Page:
ISSUE #537

537 -  Root Disease Management: Fusarium


Fusarium was first identified about 20 years ago in the Red River Valley. At that time the disease was a novelty and caused no economic loss to sugarbeet producers. The disease increased in incidence throughout the 1990's. Disease severity increased to the point of causing economic losses early this century. Yield loss has become so severe that fields have had to be abandoned in each of the last four years. Storage losses of sugar are very severe with Fusarium infected roots in piles. Fusarium can affect the crop from right after emergence up until harvest.

Fusarium Symptoms

Seedling Stage

537.1Fusarium will exhibit symptoms on seedlings as early as the 2-4 leaf stage of growth. Seedlings may initially show a yellow - green leaf mottling effect. As disease gets more severe leaves become chlorotic, with leaf margin or whole leaf necrosis. In severe situations up to 50% stand loss may occur

Mature Root Symptoms

First observed symptoms in July, August and September maybe canopy wilting due to inability of the plant to efficiently transport water from roots to leaves. A cross section of the root will have distinct discoloration of the vascular rings. The discoloration may be dark grey to a rusty orange color. As disease severity progresses through the summer the leaf canopy will exhibit severe chlorosis or necrosis. Typical leaf symptoms exhibit discoloration, chlorosis or necrosis on only one half of the leaf. Roots may exhibit a tip rot that can be confused with Aphanomyces.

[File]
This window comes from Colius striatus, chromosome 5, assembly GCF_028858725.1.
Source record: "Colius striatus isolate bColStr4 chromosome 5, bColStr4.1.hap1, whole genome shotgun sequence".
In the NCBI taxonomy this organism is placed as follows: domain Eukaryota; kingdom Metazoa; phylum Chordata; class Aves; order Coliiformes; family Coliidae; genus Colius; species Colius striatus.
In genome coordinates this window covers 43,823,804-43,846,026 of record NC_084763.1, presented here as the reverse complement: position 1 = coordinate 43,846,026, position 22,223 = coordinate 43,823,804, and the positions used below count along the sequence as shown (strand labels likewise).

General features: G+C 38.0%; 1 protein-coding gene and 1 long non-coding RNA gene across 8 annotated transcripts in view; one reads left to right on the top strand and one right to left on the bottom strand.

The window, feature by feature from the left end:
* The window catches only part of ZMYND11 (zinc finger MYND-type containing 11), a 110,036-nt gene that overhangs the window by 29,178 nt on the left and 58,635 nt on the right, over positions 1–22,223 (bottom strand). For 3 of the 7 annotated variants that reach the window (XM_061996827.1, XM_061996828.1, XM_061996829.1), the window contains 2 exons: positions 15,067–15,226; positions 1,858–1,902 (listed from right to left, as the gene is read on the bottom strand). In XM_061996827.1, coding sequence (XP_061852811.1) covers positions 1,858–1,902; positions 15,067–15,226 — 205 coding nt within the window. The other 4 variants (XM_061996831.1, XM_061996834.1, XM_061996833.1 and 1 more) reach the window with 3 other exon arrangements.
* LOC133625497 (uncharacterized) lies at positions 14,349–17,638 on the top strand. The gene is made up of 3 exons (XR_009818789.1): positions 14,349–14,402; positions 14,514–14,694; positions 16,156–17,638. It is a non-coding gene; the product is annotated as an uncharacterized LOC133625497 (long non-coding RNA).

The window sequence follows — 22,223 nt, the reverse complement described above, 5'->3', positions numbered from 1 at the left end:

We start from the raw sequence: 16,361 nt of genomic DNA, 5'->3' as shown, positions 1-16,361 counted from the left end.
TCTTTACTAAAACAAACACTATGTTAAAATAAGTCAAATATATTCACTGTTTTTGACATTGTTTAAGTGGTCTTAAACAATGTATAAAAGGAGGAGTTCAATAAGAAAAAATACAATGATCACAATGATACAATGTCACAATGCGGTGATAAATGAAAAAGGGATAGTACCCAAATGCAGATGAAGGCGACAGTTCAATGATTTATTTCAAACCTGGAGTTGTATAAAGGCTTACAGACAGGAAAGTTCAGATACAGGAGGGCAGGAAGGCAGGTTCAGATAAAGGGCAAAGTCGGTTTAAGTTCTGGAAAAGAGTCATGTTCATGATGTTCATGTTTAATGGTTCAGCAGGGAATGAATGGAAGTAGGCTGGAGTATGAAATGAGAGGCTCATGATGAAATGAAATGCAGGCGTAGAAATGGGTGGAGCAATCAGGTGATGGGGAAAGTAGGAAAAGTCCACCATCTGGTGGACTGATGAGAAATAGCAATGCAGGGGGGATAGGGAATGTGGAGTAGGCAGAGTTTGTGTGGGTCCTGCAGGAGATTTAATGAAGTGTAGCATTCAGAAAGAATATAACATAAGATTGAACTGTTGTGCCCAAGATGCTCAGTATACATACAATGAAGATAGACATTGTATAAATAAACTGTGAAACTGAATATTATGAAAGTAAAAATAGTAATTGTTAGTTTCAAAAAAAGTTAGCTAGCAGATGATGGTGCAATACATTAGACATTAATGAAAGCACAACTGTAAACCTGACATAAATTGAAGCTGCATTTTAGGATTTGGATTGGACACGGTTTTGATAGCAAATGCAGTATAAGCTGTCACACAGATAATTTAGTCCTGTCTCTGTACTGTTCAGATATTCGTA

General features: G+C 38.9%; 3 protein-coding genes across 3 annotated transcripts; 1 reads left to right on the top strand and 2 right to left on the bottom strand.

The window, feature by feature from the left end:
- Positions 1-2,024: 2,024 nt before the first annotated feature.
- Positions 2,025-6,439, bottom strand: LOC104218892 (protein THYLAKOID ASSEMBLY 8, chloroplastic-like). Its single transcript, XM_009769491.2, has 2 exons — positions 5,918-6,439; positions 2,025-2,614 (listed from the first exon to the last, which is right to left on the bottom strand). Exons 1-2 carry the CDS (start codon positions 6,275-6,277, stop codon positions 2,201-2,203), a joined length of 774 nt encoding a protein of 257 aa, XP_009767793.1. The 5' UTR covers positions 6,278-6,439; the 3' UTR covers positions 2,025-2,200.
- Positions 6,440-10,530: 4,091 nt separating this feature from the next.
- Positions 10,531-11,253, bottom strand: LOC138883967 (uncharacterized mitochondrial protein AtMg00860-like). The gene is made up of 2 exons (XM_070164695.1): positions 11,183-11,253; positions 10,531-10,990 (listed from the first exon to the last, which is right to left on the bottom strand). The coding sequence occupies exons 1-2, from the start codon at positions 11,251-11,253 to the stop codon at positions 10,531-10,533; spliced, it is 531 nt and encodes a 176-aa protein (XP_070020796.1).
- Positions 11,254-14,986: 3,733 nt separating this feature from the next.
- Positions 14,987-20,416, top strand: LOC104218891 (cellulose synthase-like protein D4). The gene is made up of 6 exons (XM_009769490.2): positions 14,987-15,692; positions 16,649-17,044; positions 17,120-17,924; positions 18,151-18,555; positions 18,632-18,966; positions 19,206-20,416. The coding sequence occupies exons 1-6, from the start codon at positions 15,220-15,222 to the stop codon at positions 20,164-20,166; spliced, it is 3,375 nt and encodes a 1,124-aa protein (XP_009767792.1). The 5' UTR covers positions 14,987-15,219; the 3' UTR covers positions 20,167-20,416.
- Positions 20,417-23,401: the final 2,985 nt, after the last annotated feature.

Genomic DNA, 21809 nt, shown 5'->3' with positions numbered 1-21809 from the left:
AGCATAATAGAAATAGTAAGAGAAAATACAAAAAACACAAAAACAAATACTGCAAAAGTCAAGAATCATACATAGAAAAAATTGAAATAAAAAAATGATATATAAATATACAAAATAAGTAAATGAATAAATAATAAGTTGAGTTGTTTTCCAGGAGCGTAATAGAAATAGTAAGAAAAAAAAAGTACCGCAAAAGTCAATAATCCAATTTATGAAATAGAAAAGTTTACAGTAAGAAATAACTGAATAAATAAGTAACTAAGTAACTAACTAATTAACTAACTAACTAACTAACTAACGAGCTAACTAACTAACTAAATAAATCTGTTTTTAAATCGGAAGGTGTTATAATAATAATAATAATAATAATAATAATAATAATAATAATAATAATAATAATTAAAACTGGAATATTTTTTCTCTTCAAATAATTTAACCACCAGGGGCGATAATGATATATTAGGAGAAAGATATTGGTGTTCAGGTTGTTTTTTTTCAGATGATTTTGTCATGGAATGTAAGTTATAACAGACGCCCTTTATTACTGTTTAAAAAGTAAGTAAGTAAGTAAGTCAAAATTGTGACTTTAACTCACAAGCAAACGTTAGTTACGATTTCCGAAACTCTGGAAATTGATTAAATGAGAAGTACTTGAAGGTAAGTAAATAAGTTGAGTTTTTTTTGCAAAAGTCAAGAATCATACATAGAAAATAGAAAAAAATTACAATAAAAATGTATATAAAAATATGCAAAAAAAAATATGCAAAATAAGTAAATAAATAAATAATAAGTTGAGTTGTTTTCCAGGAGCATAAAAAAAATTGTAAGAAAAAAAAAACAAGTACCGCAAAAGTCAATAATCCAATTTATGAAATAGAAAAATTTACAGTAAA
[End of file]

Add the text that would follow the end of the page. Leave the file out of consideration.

About Fusarium

  • Fusarium is caused by a soil borne fungus
  • It is spread by any means of infected soil transport from field to field
  • Over-winters in soil and can survive for long periods of time.
  • Hot conditions during summer increase disease severity
  • Severely effected plants seldom recover
  • Redroot pigweed may be an alternate host for some species

Economic Impact

Yield loss can range from 5-50 percent. Fields with severe seedling disease may have to be replanted. Fields with more than 50% of the roots infected are considered unfit for long term storage. They must be harvested during prepile or completely abandoned.

Geographic Distribution


Clay County has the most severe yield loss from Fusarium. Norman County has the second greatest incidence and severity of Fusarium. The disease has also been documented in Wilkin, Grand Forks, Polk, Walsh and Pembina counties. It's likely all counties have at least a low incidence of the disease.

Sugar Losses in Storage

Table 1. Respiration rate 120 days after harvest (DAH), sucrose and extractable sucrose concentration, daily sucrose loss during storage, and rot rating of seven adapted commercial sugar beet hybrids, Moorhead, MN 2004w. Campbell and Fugate, USDA


w Means within a column followed by the same letter are not significantly different (P = 0.10)
xDAH = days after harvest (29 September 2004). 
z Rot rating 0 = no rot 9 = completely rotted

Fusarium Control Measures

  • Choose resistant varieties
  • No cost effective chemical control
  • Lengthen crop rotations
  • Early planting
  • Control of weed hosts
  • Good drainage
  • Proper fertility